Researcher devotes career to understanding the causes of alcoholism

Dr. Marc Schuckit, Photo/Jon Clark
Dr. Marc Schuckit, Photo/Jon Clark

By Arthur Lightbourn

Contributor

Local resident Marc Schuckit knew from an early age that he not only wanted to become a physician, but most likely wanted to pursue psychiatry.

“The psychiatry part was: I loved novels, I loved history, and I loved people stories. And in psychiatry you’re dealing with people stories…and you’re dealing with people based on time as opposed to procedures.”

For example, Schuckit said, “If you were seeing me, I would see you based on 45 minutes. You have booked me for a period of time to talk about you and what’s concerning you.

“If I were a surgeon, figuratively, I might see you for 10 minutes dealing with the procedure I’m about to do.” But, as a psychiatrist,

“I like your story more than I like doing surgery on your elbow.”

Today, Schuckit, now 66 and a Distinguished Professor of Psychiatry at UCSD, is a world leader in the research study of alcoholism, particularly the importance of genetic and environmental influences on alcohol dependence.

And, for 30 years, as a clinician, he directed the alcohol and drug treatment program and treated patients at San Diego’s VA Hospital, UCSD’s teaching hospital.

His numerous awards include the President’s Award from the American Psychiatric Association in 1972, the Distinguished Scientist Award from the Research Society on Alcoholism in 1993, the Middleton Award in 1997, and the Lifetime Achievement Gold Medal Award from the Society of Biological Psychiatry in 2005.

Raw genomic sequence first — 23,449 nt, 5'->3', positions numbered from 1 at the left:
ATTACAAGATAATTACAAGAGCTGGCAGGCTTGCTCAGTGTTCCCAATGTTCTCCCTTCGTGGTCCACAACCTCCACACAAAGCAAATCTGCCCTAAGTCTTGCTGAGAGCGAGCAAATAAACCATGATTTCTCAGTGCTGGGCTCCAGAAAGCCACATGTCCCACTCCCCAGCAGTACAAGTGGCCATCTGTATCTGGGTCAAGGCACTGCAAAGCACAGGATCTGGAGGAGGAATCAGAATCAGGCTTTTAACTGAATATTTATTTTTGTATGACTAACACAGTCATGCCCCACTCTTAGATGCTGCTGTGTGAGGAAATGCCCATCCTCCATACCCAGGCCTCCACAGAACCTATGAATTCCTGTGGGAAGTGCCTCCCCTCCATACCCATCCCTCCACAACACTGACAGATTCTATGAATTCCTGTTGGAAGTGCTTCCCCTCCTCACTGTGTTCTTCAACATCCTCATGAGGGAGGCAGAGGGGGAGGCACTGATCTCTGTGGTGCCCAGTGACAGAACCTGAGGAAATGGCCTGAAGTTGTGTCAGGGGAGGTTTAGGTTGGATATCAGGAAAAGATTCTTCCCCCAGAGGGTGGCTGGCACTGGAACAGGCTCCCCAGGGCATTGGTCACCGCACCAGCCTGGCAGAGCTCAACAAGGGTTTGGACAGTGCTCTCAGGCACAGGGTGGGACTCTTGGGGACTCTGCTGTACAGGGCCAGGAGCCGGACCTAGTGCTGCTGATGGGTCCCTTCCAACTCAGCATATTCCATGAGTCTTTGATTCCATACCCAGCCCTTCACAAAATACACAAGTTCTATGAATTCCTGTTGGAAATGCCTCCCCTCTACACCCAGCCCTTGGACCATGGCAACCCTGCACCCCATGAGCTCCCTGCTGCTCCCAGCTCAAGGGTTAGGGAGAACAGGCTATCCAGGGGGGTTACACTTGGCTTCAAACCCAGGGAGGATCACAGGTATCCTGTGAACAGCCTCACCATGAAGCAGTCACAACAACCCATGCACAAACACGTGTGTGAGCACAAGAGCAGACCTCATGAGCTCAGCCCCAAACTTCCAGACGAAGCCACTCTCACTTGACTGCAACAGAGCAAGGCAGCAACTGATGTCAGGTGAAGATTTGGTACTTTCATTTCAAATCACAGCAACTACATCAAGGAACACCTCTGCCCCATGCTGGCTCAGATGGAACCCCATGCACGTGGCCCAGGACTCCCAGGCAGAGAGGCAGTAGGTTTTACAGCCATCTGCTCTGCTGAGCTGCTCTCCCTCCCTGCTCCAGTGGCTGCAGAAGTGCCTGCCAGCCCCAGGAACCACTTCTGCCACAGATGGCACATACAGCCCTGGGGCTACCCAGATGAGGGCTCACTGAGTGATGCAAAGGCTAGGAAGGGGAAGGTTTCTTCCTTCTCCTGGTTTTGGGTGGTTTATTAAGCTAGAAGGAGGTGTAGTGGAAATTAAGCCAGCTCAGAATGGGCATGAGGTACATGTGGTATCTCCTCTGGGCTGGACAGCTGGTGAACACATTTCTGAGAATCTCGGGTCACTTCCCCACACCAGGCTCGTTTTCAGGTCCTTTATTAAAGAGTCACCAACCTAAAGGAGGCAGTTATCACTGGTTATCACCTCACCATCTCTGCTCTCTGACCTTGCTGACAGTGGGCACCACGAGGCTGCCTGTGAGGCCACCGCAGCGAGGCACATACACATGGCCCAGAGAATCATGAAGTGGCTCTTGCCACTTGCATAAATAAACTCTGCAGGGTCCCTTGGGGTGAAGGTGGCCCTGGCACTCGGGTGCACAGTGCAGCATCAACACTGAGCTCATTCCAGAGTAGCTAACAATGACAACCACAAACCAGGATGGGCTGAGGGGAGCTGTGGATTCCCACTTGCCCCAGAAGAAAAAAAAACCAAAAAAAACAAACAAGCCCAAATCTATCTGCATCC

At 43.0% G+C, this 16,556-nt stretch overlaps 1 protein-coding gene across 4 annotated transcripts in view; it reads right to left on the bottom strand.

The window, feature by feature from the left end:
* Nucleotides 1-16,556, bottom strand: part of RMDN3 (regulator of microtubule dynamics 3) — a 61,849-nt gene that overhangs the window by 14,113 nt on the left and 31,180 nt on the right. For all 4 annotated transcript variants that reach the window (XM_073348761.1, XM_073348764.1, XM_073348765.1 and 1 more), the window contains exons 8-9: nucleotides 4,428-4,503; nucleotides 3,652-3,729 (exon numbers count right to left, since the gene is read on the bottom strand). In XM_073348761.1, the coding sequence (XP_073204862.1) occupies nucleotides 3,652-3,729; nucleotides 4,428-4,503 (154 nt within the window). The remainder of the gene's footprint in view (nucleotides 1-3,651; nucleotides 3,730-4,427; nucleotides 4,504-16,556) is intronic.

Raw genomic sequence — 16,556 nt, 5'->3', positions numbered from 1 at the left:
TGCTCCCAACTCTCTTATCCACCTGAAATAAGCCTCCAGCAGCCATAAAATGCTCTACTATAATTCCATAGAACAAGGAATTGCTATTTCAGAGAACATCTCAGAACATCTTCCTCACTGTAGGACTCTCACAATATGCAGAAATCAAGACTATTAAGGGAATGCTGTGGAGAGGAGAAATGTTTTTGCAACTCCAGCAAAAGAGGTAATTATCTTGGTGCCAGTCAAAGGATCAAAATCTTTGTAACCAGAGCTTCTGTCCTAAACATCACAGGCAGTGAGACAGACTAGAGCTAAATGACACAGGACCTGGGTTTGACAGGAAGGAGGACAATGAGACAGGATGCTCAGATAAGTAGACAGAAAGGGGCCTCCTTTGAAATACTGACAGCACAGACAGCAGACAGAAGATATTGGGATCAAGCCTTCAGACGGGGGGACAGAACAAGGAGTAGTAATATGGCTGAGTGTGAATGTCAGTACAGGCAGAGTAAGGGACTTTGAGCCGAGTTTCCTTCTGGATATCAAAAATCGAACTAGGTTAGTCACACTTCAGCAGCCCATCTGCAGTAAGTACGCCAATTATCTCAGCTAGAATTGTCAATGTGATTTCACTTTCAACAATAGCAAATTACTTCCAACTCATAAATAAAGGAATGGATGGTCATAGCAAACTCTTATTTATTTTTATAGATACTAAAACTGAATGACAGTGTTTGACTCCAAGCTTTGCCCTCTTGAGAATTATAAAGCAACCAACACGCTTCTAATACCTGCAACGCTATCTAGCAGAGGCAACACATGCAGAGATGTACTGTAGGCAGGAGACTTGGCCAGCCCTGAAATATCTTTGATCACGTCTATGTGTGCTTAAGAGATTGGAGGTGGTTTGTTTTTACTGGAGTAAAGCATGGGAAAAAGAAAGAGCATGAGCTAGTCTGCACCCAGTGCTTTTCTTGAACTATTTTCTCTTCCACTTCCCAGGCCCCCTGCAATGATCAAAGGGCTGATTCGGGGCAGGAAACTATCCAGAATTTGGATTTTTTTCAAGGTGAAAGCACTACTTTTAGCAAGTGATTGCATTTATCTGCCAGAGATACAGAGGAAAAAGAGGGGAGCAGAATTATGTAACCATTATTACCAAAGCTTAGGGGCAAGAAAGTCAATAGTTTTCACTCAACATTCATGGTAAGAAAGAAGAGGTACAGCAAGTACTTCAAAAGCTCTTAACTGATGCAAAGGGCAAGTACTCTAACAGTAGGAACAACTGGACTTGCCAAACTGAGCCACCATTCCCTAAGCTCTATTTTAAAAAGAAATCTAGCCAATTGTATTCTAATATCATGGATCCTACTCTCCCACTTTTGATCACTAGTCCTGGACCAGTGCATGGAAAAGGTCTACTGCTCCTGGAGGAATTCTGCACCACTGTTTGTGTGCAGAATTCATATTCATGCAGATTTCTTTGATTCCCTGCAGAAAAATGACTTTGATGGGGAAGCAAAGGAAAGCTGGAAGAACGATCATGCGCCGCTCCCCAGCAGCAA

And how do you get to be a world leader in the research of alcoholism?

“Persistence,” he said. “Research is a funny business. By its very nature, you open yourself up for criticism. You’re competing with people for scarce dollars to support research...I am proudest that when criticized I learned from it and didn’t say, ‘Ah, I shouldn’t be looking at it anymore.’”

We interviewed Schuckit in his office near the UCSD campus where he heads a team of 11 researchers.

Schuckit is definitely a detail man. He chooses his words thoughtfully, and, even after some 40 years in research, exhibits an obvious excitement and enthusiasm for his work.

Physically, he’s tall and lean. He exercises regularly, scuba dives in tropical waters at least once a year, and is “almost a vegetarian” because of “feeling bad for the animals.”

His father was a butcher.

Schuckit was born and raised in Milwaukee, Wisc., along with two sisters. His grandparents were Jewish immigrants from Lithuania and Romania.

He earned his undergraduate degree in premedical science from the University of Wisconsin in 1964; his medical degree from Washington University, St. Louis, Missouri, in 1968; followed by an internship at Cedars Sinai Medical Center, Los Angeles, and residencies in psychiatry at Washington University and UCSD, completed in 1972.

“When I went to medical school, I had no idea that I would do research,” he revealed “but I needed to help support myself so the first day of medical school I looked for a part-time job.”

The job he found was as an interviewer in a research study of 30-year-old men. “And among the problems you are likely to see among 30-year-old men, alcohol and drugs are way up there.”

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